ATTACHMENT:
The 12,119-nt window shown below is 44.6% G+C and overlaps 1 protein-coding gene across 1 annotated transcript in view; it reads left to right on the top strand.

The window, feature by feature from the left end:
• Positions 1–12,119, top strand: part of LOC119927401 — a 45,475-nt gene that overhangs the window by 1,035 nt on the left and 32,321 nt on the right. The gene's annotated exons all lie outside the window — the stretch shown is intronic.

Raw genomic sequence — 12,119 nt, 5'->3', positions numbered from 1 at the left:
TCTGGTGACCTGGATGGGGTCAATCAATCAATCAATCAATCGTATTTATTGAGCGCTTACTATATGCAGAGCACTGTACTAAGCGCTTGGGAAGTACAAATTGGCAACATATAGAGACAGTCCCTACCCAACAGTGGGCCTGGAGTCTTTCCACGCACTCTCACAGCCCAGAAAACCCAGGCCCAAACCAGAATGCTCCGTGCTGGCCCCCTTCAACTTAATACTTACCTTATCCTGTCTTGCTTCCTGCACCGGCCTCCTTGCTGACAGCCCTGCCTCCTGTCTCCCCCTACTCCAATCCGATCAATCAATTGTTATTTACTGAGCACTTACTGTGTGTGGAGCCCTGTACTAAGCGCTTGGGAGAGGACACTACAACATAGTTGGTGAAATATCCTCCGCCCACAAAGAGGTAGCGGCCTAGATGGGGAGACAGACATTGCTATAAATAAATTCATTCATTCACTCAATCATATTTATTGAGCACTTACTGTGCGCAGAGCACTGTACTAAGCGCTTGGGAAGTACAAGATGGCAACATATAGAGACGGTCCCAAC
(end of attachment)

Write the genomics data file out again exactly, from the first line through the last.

The 12,119-nt window shown below is 44.6% G+C and overlaps 1 protein-coding gene across 1 annotated transcript in view; it reads left to right on the top strand.

The window, feature by feature from the left end:
• Positions 1–12,119, top strand: part of LOC119927401 — a 45,475-nt gene that overhangs the window by 1,035 nt on the left and 32,321 nt on the right. The gene's annotated exons all lie outside the window — the stretch shown is intronic.

Raw genomic sequence — 12,119 nt, 5'->3', positions numbered from 1 at the left:
TCTGGTGACCTGGATGGGGTCAATCAATCAATCAATCAATCGTATTTATTGAGCGCTTACTATATGCAGAGCACTGTACTAAGCGCTTGGGAAGTACAAATTGGCAACATATAGAGACAGTCCCTACCCAACAGTGGGCCTGGAGTCTTTCCACGCACTCTCACAGCCCAGAAAACCCAGGCCCAAACCAGAATGCTCCGTGCTGGCCCCCTTCAACTTAATACTTACCTTATCCTGTCTTGCTTCCTGCACCGGCCTCCTTGCTGACAGCCCTGCCTCCTGTCTCCCCCTACTCCAATCCGATCAATCAATTGTTATTTACTGAGCACTTACTGTGTGTGGAGCCCTGTACTAAGCGCTTGGGAGAGGACACTACAACATAGTTGGTGAAATATCCTCCGCCCACAAAGAGGTAGCGGCCTAGATGGGGAGACAGACATTGCTATAAATAAATTCATTCATTCACTCAATCATATTTATTGAGCACTTACTGTGCGCAGAGCACTGTACTAAGCGCTTGGGAAGTACAAGATGGCAACATATAGAGACGGTCCCAAC